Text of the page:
Received: by alpheratz.cpm.aca.mmu.ac.uk id FAA18475 (8.6.9/5.3[ref firstname.lastname@example.org] for cpm.aca.mmu.ac.uk from email@example.com); Wed, 23 Jan 2002 05:55:48 GMT Message-ID: <000701c1a3da$0c122bc0$6621aace@oemcomputer> From: "PHILIP JONKERS" <firstname.lastname@example.org> To: <email@example.com> References: <firstname.lastname@example.org> Subject: Re: The necessity of mental memes Date: Tue, 22 Jan 2002 21:49:02 -0900 Organization: Prodigy Internet Content-Type: text/plain; charset="iso-8859-1" Content-Transfer-Encoding: 7bit X-Priority: 3 X-MSMail-Priority: Normal X-Mailer: Microsoft Outlook Express 5.00.2615.200 X-MimeOLE: Produced By Microsoft MimeOLE V5.00.2615.200 Sender: email@example.com Precedence: bulk Reply-To: firstname.lastname@example.org
>"Replicating ideas" are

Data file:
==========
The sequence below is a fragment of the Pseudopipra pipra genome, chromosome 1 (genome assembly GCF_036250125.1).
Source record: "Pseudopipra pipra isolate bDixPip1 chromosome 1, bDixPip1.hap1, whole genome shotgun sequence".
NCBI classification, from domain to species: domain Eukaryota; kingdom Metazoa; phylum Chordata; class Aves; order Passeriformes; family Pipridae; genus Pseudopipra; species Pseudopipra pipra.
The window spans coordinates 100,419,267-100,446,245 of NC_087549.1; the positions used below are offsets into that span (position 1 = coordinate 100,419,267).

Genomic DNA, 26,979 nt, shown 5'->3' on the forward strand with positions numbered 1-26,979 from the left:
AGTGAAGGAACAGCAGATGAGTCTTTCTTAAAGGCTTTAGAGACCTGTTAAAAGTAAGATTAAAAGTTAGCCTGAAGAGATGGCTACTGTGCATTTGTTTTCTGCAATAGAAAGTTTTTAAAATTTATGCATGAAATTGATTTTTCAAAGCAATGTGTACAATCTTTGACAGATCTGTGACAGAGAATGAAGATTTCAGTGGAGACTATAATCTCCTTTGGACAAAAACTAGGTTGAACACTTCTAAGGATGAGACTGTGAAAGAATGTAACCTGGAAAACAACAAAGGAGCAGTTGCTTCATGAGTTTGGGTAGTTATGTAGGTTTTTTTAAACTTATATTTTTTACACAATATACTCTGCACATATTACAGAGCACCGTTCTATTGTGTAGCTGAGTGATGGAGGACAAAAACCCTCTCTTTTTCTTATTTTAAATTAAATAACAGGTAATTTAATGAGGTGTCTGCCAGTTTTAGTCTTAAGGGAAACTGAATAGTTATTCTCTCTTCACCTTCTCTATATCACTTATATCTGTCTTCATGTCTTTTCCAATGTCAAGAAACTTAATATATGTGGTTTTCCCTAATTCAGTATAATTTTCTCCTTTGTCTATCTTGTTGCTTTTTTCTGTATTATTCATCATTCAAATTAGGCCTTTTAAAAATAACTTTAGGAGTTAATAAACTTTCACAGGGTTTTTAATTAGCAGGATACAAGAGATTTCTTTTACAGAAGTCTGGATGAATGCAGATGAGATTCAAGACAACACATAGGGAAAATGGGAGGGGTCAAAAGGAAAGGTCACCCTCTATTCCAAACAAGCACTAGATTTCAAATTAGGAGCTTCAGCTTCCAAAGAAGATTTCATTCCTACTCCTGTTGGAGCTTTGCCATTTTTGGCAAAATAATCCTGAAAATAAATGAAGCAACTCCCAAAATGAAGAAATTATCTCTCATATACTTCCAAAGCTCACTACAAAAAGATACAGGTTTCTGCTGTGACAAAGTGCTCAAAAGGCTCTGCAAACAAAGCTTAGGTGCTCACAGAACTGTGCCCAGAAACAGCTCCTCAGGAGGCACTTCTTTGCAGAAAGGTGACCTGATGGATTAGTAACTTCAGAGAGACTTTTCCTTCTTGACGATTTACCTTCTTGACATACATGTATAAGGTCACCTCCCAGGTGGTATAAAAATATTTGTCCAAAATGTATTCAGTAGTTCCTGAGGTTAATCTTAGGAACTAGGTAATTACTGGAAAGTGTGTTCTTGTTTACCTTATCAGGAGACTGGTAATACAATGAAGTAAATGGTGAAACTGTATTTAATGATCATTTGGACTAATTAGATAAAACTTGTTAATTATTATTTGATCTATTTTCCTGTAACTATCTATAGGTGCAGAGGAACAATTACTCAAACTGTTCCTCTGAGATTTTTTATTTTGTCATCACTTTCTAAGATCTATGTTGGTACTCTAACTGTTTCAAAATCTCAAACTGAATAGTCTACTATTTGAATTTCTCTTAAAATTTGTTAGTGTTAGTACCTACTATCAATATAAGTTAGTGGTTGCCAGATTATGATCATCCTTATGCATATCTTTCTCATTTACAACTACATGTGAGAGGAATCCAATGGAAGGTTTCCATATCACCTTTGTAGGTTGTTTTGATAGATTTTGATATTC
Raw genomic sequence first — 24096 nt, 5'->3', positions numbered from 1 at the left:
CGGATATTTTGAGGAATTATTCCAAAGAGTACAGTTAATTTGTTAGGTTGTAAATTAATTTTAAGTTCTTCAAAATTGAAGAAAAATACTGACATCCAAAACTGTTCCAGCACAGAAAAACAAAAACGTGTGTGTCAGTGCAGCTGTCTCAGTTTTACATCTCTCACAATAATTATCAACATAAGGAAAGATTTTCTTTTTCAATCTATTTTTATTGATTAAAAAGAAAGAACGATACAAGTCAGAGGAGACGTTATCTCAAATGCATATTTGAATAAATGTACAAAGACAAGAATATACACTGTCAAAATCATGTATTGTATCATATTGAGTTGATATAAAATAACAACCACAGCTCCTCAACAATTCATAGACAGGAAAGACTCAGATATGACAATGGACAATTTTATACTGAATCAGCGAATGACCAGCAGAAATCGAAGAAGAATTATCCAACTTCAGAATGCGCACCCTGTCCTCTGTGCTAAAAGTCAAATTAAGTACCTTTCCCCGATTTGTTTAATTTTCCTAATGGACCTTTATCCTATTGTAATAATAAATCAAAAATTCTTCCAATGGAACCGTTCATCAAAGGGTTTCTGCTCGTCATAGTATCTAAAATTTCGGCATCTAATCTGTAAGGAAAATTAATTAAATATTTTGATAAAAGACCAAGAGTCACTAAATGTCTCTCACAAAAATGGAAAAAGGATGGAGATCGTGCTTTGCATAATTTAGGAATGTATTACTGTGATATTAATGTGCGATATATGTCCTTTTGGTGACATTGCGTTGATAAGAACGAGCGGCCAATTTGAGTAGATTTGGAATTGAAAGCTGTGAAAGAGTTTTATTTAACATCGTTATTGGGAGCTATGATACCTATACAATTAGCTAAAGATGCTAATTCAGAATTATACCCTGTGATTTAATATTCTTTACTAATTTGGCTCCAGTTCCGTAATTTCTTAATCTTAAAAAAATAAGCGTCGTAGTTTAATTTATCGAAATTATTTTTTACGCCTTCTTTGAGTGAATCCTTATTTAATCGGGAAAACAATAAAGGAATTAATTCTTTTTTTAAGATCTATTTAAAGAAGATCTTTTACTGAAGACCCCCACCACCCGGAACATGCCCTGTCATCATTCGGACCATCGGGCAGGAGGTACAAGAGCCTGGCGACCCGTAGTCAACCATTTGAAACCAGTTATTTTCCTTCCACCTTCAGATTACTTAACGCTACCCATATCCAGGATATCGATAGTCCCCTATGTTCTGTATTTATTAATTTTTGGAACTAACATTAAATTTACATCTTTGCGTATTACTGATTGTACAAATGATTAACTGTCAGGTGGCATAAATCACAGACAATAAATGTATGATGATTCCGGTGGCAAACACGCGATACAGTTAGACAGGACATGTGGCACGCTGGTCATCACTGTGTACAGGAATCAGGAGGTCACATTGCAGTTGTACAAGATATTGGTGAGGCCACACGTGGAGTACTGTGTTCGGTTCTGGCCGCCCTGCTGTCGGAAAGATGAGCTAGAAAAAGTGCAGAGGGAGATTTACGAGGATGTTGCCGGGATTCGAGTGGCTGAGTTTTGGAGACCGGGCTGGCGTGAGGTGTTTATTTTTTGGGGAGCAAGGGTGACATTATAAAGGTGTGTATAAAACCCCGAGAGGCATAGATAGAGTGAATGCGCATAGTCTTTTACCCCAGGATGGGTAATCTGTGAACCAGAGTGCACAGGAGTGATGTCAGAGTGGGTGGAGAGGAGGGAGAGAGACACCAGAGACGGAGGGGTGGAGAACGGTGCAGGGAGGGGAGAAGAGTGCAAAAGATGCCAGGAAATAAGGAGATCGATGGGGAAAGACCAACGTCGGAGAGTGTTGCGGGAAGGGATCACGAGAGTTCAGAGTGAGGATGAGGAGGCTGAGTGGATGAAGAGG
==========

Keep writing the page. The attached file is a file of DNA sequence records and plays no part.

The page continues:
> always changing in the minds of those they infect, and they can mutate
> (sometimes a lot) with every new person they infect. It is hard to predict
> exactly what behavior a particular meme will be inducing next week,
> you never know how the meme may interact with other memes, or mutate.
The dynamics of memes in brains may be capricious indeed, and I think that's
reason why media which guarantee higher longevity such as written language
helped prevent the rate of meme variation to reach counter-productive
After all, to make evulution possible memes should retain at least some of
their substance over time and upon transmission.
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Journal of Memetics - Evolutionary Models of Information Transmission
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